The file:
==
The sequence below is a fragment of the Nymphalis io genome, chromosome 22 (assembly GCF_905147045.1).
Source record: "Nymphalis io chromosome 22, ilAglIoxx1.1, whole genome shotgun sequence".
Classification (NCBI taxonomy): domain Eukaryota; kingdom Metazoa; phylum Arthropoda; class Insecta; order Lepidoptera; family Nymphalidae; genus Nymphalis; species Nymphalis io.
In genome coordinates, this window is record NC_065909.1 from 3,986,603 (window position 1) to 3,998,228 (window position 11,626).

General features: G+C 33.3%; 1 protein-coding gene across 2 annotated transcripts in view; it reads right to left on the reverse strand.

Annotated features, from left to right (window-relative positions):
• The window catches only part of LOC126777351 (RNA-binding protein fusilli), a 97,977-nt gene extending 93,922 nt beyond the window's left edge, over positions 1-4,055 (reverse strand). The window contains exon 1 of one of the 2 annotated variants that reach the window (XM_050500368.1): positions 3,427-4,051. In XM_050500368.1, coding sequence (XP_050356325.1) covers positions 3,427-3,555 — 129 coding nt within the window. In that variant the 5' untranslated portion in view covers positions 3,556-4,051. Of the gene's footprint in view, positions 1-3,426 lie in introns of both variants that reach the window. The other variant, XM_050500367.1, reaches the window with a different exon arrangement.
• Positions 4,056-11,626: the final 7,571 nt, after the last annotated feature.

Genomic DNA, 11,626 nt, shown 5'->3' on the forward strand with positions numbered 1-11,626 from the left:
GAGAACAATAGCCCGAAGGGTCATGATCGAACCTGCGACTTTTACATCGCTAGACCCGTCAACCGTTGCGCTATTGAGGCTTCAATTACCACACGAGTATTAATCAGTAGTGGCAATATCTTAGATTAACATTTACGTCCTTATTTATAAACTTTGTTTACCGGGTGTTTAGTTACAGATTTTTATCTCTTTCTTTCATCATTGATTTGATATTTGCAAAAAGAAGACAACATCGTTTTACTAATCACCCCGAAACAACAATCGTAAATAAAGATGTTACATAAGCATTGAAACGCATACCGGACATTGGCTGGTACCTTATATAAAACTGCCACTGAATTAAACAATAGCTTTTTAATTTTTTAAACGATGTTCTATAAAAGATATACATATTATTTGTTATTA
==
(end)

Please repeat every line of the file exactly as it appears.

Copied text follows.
The sequence below is a fragment of the Nymphalis io genome, chromosome 22 (assembly GCF_905147045.1).
Source record: "Nymphalis io chromosome 22, ilAglIoxx1.1, whole genome shotgun sequence".
Classification (NCBI taxonomy): domain Eukaryota; kingdom Metazoa; phylum Arthropoda; class Insecta; order Lepidoptera; family Nymphalidae; genus Nymphalis; species Nymphalis io.
In genome coordinates, this window is record NC_065909.1 from 3,986,603 (window position 1) to 3,998,228 (window position 11,626).

General features: G+C 33.3%; 1 protein-coding gene across 2 annotated transcripts in view; it reads right to left on the reverse strand.

Annotated features, from left to right (window-relative positions):
• The window catches only part of LOC126777351 (RNA-binding protein fusilli), a 97,977-nt gene extending 93,922 nt beyond the window's left edge, over positions 1-4,055 (reverse strand). The window contains exon 1 of one of the 2 annotated variants that reach the window (XM_050500368.1): positions 3,427-4,051. In XM_050500368.1, coding sequence (XP_050356325.1) covers positions 3,427-3,555 — 129 coding nt within the window. In that variant the 5' untranslated portion in view covers positions 3,556-4,051. Of the gene's footprint in view, positions 1-3,426 lie in introns of both variants that reach the window. The other variant, XM_050500367.1, reaches the window with a different exon arrangement.
• Positions 4,056-11,626: the final 7,571 nt, after the last annotated feature.

Genomic DNA, 11,626 nt, shown 5'->3' on the forward strand with positions numbered 1-11,626 from the left:
GAGAACAATAGCCCGAAGGGTCATGATCGAACCTGCGACTTTTACATCGCTAGACCCGTCAACCGTTGCGCTATTGAGGCTTCAATTACCACACGAGTATTAATCAGTAGTGGCAATATCTTAGATTAACATTTACGTCCTTATTTATAAACTTTGTTTACCGGGTGTTTAGTTACAGATTTTTATCTCTTTCTTTCATCATTGATTTGATATTTGCAAAAAGAAGACAACATCGTTTTACTAATCACCCCGAAACAACAATCGTAAATAAAGATGTTACATAAGCATTGAAACGCATACCGGACATTGGCTGGTACCTTATATAAAACTGCCACTGAATTAAACAATAGCTTTTTAATTTTTTAAACGATGTTCTATAAAAGATATACATATTATTTGTTATTA